Not for me. I had a great year. Exciting things happened. My family is healthy. I’m at the beach and my wife and I just celebrated our 23rd anniversary. I have a freezer full of peas. Like any other American in the middle class, I can look under sofa cushions at any given moment and find more in loose change than most people in the world live on for a week. And I live in a place where “religious persecution” is defined not by bloodshed, but by whether bearded millionaires get to star in a top-ranked reality TV show. It’s hard to complain about my personal situation.
But there’s something wrong with a year when someone like Nelson Mandella dies but Anthony Wiener gets to run for office. When more people watch Hannah Montana cavorting and twerking with giant teddy bears than the Charlie Brown Christmas Special. When Tom Clancy and Vince Flynn have written their last book but 50 Shades of Grey is still selling. When we celebrate Thanksgiving by beating each other up over discounted big-screen TVs.
There is unrest and instability in the world. Syria and Iran and North Korea are threats. Poverty surrounds us, but we are largely unmoved by it, even when we see the scenes on our new discounted big-screen TVs.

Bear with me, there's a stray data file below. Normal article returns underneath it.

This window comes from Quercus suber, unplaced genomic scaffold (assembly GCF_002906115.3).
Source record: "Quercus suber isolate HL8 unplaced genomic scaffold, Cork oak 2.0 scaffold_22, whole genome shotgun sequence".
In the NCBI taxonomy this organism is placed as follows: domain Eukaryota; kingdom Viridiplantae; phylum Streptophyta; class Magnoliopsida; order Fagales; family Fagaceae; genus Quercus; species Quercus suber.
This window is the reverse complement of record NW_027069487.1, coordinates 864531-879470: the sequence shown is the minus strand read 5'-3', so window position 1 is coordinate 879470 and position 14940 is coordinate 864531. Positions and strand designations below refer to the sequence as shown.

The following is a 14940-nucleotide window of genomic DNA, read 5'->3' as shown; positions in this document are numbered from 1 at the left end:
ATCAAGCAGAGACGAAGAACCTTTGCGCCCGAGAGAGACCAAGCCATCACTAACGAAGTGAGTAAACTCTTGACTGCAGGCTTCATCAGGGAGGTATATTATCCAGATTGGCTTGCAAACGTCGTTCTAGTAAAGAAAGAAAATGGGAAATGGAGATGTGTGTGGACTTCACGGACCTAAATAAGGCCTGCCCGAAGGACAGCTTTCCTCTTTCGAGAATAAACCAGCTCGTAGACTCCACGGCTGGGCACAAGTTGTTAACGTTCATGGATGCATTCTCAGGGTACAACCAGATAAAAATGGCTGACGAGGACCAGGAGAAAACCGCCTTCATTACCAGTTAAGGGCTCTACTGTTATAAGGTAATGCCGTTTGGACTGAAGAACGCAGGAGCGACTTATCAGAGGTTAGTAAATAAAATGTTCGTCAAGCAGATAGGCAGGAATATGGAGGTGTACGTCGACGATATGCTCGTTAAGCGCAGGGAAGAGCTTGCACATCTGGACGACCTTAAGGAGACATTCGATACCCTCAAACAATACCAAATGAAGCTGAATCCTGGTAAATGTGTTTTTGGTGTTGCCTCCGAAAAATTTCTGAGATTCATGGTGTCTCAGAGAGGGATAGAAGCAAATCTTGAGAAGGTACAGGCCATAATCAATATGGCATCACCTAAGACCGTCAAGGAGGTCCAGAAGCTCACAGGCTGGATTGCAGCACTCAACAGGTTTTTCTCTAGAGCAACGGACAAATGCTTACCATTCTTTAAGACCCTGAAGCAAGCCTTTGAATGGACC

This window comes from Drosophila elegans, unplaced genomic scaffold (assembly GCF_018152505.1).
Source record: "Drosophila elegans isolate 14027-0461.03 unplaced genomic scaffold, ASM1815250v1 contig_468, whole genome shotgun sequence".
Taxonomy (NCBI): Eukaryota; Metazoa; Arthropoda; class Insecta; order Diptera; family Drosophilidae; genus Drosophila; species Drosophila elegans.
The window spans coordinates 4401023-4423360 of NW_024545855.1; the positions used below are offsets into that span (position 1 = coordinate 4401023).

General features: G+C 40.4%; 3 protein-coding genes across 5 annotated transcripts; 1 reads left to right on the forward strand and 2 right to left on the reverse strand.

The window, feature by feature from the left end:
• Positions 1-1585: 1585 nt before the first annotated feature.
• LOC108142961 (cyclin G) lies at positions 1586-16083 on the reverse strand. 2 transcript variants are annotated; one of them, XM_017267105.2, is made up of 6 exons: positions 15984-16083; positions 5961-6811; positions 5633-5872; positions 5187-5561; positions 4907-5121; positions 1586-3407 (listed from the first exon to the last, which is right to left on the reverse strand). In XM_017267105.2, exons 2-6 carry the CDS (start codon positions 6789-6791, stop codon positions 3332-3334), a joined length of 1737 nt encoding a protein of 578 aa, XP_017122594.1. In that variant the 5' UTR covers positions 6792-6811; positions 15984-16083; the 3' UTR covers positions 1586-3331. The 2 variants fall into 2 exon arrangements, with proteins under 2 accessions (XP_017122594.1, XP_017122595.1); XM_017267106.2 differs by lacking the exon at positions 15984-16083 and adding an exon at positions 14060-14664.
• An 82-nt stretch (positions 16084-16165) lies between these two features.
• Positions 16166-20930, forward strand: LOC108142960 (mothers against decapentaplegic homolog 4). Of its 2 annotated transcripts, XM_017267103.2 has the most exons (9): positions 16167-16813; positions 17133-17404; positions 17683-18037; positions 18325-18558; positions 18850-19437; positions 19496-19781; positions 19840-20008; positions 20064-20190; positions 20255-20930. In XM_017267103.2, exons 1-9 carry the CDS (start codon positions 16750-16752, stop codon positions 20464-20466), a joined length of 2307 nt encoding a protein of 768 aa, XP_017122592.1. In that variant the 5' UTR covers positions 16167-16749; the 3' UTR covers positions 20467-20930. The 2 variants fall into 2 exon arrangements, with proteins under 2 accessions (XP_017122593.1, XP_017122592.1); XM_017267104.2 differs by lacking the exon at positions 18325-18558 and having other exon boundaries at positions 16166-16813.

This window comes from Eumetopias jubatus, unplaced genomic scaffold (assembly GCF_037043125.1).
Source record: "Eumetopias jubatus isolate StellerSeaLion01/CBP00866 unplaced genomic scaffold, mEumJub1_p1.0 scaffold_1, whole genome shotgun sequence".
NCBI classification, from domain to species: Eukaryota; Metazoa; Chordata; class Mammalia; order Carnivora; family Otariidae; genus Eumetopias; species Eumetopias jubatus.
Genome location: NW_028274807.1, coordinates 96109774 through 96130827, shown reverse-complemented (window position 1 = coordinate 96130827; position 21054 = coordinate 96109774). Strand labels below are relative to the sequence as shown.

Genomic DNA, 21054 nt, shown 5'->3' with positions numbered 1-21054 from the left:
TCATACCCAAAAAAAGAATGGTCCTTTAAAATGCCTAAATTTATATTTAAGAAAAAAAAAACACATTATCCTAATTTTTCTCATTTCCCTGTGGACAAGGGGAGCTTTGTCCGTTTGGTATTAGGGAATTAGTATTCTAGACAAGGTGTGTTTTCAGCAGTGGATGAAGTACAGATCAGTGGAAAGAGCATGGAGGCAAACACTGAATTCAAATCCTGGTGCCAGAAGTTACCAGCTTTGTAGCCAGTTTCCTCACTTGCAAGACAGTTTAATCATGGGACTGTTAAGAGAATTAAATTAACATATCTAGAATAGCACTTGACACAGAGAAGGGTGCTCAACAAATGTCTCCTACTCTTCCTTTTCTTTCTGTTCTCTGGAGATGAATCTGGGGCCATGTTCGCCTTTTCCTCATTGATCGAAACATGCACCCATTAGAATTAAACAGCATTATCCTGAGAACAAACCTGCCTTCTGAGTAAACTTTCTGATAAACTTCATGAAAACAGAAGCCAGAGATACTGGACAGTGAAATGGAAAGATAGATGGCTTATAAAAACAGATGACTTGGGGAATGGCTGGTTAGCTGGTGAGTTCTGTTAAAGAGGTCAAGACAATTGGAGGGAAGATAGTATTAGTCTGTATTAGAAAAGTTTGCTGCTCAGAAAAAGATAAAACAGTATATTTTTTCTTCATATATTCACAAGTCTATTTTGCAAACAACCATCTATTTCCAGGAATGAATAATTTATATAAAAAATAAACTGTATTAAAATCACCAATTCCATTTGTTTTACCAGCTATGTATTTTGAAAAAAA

None of this is new. There will always be wars and rumors of wars, and the poor will always be with us. Yet there is a sense that things are getting worse in many ways. Maybe so. It shouldn’t be surprising if it’s true.
Maybe as poverty and oppression increase, I will look around and see more opportunities for giving. Or maybe my resolutions will revolve solely around diet and exercise, as usual.
Maybe I should stop defining good years by how much I’ve got, as opposed to how much I get to share.
I’ll think about that when I eat my New Year’s peas. I have plenty.